China Marketing Weekly: Why Foreign Companies Fail In China
Do you still remember that huge Facebook data leakage scandal? Chinese netizens were not involved then, but a similar thing just happened in China. Data was stolen from tech giants Alibaba and Tencent.
This week, we also talk about why foreign companies fail in China, if WeChat can be replaced by another instant messaging app, and how IKEA is trying to dig into the e-commerce market.
Is The Boycott Real?
Nationalistic marketing doesn’t always pay off, especially when it’s a Chinese company that lies to Chinese citizens. “Red Core” browser claimed to be a completely made-in-China Internet browser, but it was later found out to be based mostly on Google Chrome. - Read more (English)
There has been a trend towards nationalism in China, but it’s certainly not everybody. I predict this will continue long into the future. Like America, the Chinese market is big enough that many brands will appeal to their egos, creating a cycle. Some will go with it, others will not. It’s tough to say just how big the trend is though, since the most nationalist ones are so loud. But I can say that every single time we have reported a nationalist boycott in China, I haven’t actually witnessed it on the streets of Nanjing.
Why do foreign digital companies fail in China? There are several reasons to that. At NMG, we like to sum it up saying: “China is different!” But to be more specific, some of the reasons would be: a lack of understanding of Chinese market, inability to catch up with local competitors and slow decision making. - Read more (English)
IKEA enters Chinese e-commerce hand in hand with WeChat. So far, the Swedish company has not done so great with e-commerce in China. But this week they opened a temporary pop-up mini-store on WeChat, allowing its users to access limited collections elsewhere unavailable. - Read more (Chinese)
Cryptocurrency-related posts disappear from Baidu Tieba, a popular forum-like platform. Tieba was one of the places to discuss currency exchanges in China’s digital world - next to WeChat groups. Tencent and Alibaba also announced they’d block crypto-trading transactions. The actions follow the government’s efforts to closely monitor domestic and overseas cryptocurrency platforms operating in China. - Read more in Chinese and English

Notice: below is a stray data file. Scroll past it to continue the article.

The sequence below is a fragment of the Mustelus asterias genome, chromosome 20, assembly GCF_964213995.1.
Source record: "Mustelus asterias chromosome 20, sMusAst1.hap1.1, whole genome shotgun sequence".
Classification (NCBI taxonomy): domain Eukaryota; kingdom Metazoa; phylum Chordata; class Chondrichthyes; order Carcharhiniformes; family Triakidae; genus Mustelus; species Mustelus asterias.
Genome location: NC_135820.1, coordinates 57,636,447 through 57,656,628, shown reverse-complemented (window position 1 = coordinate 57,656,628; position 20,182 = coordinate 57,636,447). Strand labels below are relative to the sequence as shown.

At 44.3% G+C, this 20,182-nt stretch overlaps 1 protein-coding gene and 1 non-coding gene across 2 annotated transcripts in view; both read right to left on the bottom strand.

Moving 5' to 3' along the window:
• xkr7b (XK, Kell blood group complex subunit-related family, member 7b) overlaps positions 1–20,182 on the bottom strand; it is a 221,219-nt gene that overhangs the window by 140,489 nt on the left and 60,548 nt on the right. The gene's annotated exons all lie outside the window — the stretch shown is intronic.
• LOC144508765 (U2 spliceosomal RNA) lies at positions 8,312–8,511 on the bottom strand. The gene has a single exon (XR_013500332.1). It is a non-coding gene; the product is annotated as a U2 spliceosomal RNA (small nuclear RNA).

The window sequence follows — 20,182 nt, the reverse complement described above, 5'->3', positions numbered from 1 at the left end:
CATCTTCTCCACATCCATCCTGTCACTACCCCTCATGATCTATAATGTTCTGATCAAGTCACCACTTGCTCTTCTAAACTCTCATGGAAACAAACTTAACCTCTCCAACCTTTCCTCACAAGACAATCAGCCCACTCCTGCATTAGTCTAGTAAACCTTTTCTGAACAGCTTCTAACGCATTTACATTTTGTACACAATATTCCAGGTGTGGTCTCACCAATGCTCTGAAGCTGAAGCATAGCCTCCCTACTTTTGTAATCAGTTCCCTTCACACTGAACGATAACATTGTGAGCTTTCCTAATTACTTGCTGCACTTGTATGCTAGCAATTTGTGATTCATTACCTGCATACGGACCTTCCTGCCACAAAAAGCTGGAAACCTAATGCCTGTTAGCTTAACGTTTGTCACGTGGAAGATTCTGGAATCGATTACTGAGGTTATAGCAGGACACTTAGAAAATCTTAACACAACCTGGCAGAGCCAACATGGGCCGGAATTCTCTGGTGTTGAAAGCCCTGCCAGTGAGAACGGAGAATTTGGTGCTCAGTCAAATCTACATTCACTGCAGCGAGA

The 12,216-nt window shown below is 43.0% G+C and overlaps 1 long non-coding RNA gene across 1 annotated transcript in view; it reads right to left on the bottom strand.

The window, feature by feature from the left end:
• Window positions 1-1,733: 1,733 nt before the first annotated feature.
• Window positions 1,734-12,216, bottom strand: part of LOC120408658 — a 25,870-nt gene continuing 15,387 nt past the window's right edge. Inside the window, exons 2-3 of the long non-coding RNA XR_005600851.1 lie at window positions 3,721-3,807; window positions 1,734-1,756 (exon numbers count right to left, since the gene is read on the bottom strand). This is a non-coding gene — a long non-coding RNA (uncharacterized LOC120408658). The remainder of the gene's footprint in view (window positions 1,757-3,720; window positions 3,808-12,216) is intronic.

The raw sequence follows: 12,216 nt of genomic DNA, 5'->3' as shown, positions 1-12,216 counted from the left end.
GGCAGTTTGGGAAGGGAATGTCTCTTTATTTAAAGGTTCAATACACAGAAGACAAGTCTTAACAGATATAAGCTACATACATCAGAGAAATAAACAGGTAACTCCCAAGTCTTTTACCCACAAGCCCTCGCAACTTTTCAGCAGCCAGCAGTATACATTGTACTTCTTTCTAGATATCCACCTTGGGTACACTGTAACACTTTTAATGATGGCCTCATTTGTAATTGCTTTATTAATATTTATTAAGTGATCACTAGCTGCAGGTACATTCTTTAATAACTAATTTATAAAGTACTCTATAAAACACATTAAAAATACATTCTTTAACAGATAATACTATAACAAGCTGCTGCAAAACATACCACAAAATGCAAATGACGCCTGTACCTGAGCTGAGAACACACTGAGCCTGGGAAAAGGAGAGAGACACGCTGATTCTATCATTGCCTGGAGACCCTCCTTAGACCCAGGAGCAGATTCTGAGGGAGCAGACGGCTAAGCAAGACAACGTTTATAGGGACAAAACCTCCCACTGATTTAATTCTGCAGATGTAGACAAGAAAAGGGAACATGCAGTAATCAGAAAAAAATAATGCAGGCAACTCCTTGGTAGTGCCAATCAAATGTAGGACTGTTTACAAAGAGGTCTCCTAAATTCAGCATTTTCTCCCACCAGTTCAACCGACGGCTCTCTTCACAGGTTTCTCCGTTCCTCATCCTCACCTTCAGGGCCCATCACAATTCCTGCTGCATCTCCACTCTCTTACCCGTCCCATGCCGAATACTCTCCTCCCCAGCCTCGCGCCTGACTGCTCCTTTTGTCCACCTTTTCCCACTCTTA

Chinese government has frozen all game license approval. It has already caused huge losses in the industry for companies like Tencent, EA and Activision Blizzard. It’s unknown when the situation will change as the freeze is reportedly caused by a lack of clear leadership in the related departments of the government. And no one is willing to take a risk of allowing new products onto the market. - Read more (English)
Today’s Headlines launches a cross-platform advertising alliance system. It’s supposed to link traffic owners (i.e. apps and websites) and advertisers. Considering how well Today’s Headlines has been doing with their own in-app ads, it’s probably worth taking a closer look. - Read more (Chinese)
Ofo launches new in-app video ads - and it looks like a cry for help. It’s been reported for a few months now that the company is in serious trouble. In order to increase revenue, Ofo decided to make sacrifices in user experience. The 5-sec video app is played after users scan a bike and before it’s unlocked and ready to go. Considering most of their bikes are too broken to use, it may be the final nail in Ofo’s coffin. - Read more (English)
Is any messaging app able to threaten WeChat’s position in China? “Bullet Messaging” App just ranked as the most downloaded free app in the Apple app store in China. It offers a pretty odd “swiping” interface - and it may be the main reason for such a good score in such a short time. It surely got Chinese people’s attention. But will it last? - Read more in English and Chinese. Or just watch a video.
Three billion (sic!) data pieces were stolen from China’s biggest tech companies. Shenzhen-based developer company working for Chinese mobile operators collected user data from Alibaba, Tencent and other giants through malicious software planted on the mobile operators’ servers. - Read more (English)